We had our first snowfall in the Chicagoland area of Illinois, USA. So I figured it was time to introduce a variety of SNow or Frost Goddesses and Gods. Has anyone else gotten snow yet? If you have please tell us whereby country or an area of the state you live in. Please do not put your exact town/village/city in the comment for safety reasons. Thank you! HAppy snowperson building!!! The list below is from many different countries and traditions. I will post some pictures of our snowfall here as soon as I get them from cell/mobile phone to my computer. Mother Earth looked like a beautiful wonderland to me this morning :0}
Posted by Wendy Clinch | Aug 23, 2016
It’s the end of August, and the gods and goddesses of snow are starting to stir in their beds. This past weekend snow was in the forecast for the higher elevations of Montana, Wyoming, and Colorado. Yes, boys and girls, it’s coming.
‘Gods and goddesses?’ you say. ‘I thought it was all about Ullr!’
Well, not really. Sure, the Nordic deity is the one who gets all the press. Even the most staunch unbelievers aren’t shy about trying all sorts of things to get him to deliver snow during ski season. But Ullr isn’t the only god of snow out there. Plenty of other cultures have them, too. So if you want to hedge your bets, here are a few others you might want to direct your attention to:
Chione (Khione): The goddess of snow in Greek mythology. Chione was a daughter of Boreas, god of the wintry north wind. She was also the consort of Poseidon, god of the sea.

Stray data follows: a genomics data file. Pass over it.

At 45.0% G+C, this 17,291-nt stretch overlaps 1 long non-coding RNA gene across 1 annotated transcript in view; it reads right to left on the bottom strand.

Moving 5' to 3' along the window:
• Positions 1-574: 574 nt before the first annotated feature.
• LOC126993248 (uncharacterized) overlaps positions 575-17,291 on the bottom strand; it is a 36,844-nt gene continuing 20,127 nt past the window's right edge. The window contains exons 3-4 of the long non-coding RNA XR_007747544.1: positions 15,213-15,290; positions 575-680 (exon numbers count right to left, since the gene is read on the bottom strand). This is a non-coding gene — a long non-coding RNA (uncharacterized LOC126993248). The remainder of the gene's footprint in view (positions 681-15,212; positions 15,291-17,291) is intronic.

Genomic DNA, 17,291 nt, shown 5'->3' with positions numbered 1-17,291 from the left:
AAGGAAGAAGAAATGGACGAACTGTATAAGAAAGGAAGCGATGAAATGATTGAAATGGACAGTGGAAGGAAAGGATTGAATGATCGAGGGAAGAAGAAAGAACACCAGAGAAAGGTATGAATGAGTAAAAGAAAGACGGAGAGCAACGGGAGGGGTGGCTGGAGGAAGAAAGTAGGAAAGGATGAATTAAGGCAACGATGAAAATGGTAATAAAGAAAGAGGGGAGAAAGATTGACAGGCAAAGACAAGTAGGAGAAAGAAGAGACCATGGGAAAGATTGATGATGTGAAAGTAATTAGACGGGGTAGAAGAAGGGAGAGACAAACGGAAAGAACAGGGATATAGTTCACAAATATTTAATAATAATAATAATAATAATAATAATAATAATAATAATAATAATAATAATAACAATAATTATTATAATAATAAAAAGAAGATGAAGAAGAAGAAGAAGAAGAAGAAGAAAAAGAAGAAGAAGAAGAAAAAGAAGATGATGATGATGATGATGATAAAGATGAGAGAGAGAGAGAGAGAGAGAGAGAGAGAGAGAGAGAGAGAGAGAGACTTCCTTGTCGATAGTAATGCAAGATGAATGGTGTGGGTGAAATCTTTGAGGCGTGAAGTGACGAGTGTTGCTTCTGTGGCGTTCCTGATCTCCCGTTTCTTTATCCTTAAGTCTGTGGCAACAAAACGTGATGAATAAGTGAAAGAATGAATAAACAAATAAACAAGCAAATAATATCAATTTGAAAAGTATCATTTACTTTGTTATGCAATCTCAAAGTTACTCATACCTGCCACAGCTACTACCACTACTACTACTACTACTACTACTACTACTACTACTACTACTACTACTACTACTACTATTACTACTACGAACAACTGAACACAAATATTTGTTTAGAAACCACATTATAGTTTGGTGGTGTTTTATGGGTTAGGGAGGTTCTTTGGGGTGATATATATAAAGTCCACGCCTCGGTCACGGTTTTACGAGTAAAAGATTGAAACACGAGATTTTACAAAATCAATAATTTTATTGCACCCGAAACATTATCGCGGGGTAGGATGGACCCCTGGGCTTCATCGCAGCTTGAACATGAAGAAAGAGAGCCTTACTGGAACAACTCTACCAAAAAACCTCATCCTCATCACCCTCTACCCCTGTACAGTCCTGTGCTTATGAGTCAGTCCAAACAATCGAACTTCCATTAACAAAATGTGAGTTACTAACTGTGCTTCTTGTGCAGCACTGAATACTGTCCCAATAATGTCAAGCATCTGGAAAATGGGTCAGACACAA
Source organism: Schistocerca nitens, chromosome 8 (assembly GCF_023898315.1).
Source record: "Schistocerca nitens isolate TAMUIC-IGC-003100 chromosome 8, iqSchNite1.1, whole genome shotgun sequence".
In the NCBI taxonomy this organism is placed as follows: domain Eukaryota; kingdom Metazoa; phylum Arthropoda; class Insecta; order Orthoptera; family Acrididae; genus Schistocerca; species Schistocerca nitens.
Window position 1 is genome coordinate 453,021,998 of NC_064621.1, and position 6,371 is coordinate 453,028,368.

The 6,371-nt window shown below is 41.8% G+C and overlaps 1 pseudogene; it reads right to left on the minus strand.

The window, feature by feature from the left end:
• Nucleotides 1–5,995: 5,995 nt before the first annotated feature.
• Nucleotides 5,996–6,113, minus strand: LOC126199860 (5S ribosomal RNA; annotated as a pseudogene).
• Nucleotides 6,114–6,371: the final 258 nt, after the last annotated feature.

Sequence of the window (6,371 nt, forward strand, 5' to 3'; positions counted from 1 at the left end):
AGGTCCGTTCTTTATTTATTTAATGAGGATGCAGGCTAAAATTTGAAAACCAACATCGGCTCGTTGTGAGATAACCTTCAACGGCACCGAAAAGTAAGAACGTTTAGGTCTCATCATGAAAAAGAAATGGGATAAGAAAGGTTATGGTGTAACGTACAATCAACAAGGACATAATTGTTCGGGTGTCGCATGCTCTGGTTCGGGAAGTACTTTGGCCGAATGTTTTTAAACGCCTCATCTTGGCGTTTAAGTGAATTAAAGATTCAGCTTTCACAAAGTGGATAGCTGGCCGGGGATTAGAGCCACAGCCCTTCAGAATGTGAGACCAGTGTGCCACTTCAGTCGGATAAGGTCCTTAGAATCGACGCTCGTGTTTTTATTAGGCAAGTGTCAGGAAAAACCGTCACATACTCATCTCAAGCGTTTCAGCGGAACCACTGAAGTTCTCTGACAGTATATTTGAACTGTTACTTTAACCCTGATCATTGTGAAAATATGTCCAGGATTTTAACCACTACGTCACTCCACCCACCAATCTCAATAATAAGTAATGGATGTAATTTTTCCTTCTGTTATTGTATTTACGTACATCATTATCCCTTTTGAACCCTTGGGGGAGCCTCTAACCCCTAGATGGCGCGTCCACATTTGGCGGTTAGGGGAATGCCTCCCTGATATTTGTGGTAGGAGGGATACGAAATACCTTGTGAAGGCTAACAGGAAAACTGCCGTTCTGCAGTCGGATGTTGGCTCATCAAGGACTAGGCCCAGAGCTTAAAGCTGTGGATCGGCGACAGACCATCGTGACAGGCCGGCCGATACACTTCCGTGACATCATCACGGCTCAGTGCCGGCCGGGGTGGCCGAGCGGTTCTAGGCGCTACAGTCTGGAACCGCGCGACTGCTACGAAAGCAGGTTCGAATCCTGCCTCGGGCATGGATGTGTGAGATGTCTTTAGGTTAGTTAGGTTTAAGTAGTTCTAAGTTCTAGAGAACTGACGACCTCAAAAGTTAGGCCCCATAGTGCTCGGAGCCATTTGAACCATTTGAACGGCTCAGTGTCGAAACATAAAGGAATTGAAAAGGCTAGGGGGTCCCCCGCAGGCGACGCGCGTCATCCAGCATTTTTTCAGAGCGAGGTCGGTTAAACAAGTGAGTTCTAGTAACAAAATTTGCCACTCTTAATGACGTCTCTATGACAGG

Itztlacoliuhqui, Aztec god of snow.
Itztlacoliuhqui: No, I have no idea how this is pronounced, but the Aztecs had a god of snow, who was also the god of frost, ice, cold, winter, sin, punishment and human misery. Illustrations show his face as a piece of finely curved black obsidian. Some say this reflects his blindness to the hardship inflicted on farmers by a bad, crop-destroying frost. According to legend, Itztlacoliuhqui started off life as the god Tlahuizcalpantecuhtli (Lord of the Dawn, Venus) who, after a shooting match with the Sun God Tonatiuh, was punished and transformed into Itztlacoliuhqui, the god of stone and coldness — which is why it’s always cold at dawn.
To look at the rest of the list this author shared please click on this link: Goddesses and Gods of Snow